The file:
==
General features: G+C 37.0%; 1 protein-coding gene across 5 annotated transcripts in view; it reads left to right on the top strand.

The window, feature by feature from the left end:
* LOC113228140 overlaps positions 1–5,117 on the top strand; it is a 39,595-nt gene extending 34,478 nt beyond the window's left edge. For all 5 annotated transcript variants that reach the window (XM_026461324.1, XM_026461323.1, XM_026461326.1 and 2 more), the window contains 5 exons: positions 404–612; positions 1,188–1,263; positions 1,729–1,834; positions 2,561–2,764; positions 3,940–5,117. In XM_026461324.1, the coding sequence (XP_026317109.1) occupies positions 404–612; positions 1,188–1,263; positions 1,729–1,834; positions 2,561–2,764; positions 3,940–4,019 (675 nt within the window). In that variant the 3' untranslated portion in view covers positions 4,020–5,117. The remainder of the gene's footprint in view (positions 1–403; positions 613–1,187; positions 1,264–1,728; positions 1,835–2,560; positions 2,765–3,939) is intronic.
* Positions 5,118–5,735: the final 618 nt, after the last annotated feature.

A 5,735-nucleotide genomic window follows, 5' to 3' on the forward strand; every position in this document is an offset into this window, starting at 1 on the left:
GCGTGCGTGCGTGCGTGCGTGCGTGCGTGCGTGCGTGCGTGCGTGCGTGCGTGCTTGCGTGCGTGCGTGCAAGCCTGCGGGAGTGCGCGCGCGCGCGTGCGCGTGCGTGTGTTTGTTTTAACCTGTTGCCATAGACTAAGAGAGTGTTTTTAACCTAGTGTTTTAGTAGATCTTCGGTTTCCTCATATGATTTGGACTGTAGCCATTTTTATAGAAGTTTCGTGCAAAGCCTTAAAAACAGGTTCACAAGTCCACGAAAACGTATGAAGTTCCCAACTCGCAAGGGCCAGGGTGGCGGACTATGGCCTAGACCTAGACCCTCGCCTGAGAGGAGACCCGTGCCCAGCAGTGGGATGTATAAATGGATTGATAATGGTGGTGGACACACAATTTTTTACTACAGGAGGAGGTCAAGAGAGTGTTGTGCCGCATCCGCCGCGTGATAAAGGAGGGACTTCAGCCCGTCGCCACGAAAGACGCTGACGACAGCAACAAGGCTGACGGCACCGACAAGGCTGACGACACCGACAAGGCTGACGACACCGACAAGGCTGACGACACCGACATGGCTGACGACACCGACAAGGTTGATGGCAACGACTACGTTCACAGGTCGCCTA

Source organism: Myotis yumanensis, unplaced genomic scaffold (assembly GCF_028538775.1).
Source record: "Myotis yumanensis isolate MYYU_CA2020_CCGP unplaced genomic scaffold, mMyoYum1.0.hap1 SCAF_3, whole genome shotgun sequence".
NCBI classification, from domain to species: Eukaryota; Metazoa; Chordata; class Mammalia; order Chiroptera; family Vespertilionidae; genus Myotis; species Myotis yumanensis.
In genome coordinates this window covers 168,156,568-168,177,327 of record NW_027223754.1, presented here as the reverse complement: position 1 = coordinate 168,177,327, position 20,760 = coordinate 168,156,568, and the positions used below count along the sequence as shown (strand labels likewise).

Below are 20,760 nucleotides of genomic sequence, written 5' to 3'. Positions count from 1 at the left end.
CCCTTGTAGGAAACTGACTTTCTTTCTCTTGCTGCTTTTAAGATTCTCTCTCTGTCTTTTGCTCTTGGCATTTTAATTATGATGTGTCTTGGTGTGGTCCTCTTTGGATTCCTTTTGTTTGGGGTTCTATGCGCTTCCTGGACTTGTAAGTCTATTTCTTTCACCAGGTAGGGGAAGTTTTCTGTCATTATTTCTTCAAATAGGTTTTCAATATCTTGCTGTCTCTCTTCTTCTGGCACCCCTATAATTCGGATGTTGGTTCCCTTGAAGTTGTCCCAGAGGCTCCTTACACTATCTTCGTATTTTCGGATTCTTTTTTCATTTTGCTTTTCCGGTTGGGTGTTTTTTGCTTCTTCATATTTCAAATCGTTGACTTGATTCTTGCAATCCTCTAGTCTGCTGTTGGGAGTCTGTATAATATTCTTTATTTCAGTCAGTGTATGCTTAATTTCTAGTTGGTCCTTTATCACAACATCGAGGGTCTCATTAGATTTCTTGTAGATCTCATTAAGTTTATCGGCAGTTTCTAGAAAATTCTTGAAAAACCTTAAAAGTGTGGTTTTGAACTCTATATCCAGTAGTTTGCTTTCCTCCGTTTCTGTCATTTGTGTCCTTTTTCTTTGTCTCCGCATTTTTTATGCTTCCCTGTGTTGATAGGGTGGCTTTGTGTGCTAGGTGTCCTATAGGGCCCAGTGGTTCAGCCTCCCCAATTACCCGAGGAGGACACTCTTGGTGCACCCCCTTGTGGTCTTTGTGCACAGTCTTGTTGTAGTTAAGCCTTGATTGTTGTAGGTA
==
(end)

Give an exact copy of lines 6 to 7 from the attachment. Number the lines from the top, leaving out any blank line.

GCGTGCGTGCGTGCGTGCGTGCGTGCGTGCGTGCGTGCGTGCGTGCGTGCGTGCTTGCGTGCGTGCGTGCAAGCCTGCGGGAGTGCGCGCGCGCGCGTGCGCGTGCGTGTGTTTGTTTTAACCTGTTGCCATAGACTAAGAGAGTGTTTTTAACCTAGTGTTTTAGTAGATCTTCGGTTTCCTCATATGATTTGGACTGTAGCCATTTTTATAGAAGTTTCGTGCAAAGCCTTAAAAACAGGTTCACAAGTCCACGAAAACGTATGAAGTTCCCAACTCGCAAGGGCCAGGGTGGCGGACTATGGCCTAGACCTAGACCCTCGCCTGAGAGGAGACCCGTGCCCAGCAGTGGGATGTATAAATGGATTGATAATGGTGGTGGACACACAATTTTTTACTACAGGAGGAGGTCAAGAGAGTGTTGTGCCGCATCCGCCGCGTGATAAAGGAGGGACTTCAGCCCGTCGCCACGAAAGACGCTGACGACAGCAACAAGGCTGACGGCACCGACAAGGCTGACGACACCGACAAGGCTGACGACACCGACAAGGCTGACGACACCGACATGGCTGACGACACCGACAAGGTTGATGGCAACGACTACGTTCACAGGTCGCCTA

Source organism: Myotis yumanensis, unplaced genomic scaffold (assembly GCF_028538775.1).